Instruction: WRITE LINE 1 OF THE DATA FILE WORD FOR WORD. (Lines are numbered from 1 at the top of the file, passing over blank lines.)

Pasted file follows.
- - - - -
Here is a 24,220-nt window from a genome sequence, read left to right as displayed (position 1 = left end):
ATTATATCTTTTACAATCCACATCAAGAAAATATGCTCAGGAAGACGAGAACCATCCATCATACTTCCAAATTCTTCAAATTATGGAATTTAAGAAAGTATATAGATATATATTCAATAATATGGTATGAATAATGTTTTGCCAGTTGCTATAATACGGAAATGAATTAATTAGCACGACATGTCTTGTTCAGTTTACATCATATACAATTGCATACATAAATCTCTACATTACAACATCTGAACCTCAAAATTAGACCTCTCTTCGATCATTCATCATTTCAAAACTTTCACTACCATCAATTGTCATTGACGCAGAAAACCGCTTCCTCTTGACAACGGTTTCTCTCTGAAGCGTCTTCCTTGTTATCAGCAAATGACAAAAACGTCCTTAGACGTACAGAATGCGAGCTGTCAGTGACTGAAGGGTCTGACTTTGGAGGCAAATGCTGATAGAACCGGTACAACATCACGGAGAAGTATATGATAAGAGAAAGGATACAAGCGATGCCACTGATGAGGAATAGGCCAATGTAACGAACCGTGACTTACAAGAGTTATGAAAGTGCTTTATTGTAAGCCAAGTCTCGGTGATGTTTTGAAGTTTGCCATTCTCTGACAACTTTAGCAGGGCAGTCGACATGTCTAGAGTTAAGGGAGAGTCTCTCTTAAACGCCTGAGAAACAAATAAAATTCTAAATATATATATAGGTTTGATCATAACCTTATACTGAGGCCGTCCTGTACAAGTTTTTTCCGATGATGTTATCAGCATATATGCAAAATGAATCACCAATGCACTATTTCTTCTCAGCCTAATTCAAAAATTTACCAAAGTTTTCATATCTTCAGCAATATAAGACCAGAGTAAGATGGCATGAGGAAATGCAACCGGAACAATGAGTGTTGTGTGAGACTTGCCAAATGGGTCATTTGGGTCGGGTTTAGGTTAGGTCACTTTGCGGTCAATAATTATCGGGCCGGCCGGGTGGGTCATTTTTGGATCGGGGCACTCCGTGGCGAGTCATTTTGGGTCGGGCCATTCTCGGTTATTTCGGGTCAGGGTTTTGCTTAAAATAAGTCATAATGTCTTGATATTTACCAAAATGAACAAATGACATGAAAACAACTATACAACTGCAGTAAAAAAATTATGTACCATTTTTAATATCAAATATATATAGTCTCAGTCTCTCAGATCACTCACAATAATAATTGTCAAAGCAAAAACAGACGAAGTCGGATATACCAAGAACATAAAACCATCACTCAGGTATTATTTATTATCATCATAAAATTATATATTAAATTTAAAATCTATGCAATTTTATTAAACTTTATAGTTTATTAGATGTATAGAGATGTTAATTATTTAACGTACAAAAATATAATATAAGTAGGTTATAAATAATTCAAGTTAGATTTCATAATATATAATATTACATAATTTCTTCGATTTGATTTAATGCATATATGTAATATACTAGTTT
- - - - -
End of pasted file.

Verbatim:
Here is a 24,220-nt window from a genome sequence, read left to right as displayed (position 1 = left end):